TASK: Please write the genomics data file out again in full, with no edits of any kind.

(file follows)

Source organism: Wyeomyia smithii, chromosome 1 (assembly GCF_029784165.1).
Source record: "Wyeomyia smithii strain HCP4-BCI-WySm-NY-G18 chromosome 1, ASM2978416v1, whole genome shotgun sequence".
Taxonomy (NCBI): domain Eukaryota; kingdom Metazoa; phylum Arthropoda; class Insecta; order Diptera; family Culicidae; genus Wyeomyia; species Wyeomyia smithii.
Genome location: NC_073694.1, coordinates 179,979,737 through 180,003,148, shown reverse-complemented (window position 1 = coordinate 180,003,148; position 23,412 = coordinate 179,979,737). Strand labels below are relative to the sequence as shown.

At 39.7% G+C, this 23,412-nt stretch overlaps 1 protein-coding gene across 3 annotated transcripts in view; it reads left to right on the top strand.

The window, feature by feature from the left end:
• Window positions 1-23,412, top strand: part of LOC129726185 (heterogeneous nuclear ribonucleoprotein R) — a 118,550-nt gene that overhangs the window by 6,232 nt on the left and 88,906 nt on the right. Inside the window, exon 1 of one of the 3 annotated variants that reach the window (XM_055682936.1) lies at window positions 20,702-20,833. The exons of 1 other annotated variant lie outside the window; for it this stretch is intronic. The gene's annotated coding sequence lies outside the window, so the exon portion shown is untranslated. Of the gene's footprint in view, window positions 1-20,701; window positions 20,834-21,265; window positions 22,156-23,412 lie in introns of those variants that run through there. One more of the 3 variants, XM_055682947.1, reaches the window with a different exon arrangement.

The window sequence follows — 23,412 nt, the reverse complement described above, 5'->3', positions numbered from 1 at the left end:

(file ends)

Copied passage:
Source organism: Wyeomyia smithii, chromosome 1 (assembly GCF_029784165.1).
Source record: "Wyeomyia smithii strain HCP4-BCI-WySm-NY-G18 chromosome 1, ASM2978416v1, whole genome shotgun sequence".
Taxonomy (NCBI): domain Eukaryota; kingdom Metazoa; phylum Arthropoda; class Insecta; order Diptera; family Culicidae; genus Wyeomyia; species Wyeomyia smithii.
Genome location: NC_073694.1, coordinates 179,979,737 through 180,003,148, shown reverse-complemented (window position 1 = coordinate 180,003,148; position 23,412 = coordinate 179,979,737). Strand labels below are relative to the sequence as shown.

At 39.7% G+C, this 23,412-nt stretch overlaps 1 protein-coding gene across 3 annotated transcripts in view; it reads left to right on the top strand.

The window, feature by feature from the left end:
• Window positions 1-23,412, top strand: part of LOC129726185 (heterogeneous nuclear ribonucleoprotein R) — a 118,550-nt gene that overhangs the window by 6,232 nt on the left and 88,906 nt on the right. Inside the window, exon 1 of one of the 3 annotated variants that reach the window (XM_055682936.1) lies at window positions 20,702-20,833. The exons of 1 other annotated variant lie outside the window; for it this stretch is intronic. The gene's annotated coding sequence lies outside the window, so the exon portion shown is untranslated. Of the gene's footprint in view, window positions 1-20,701; window positions 20,834-21,265; window positions 22,156-23,412 lie in introns of those variants that run through there. One more of the 3 variants, XM_055682947.1, reaches the window with a different exon arrangement.

The window sequence follows — 23,412 nt, the reverse complement described above, 5'->3', positions numbered from 1 at the left end: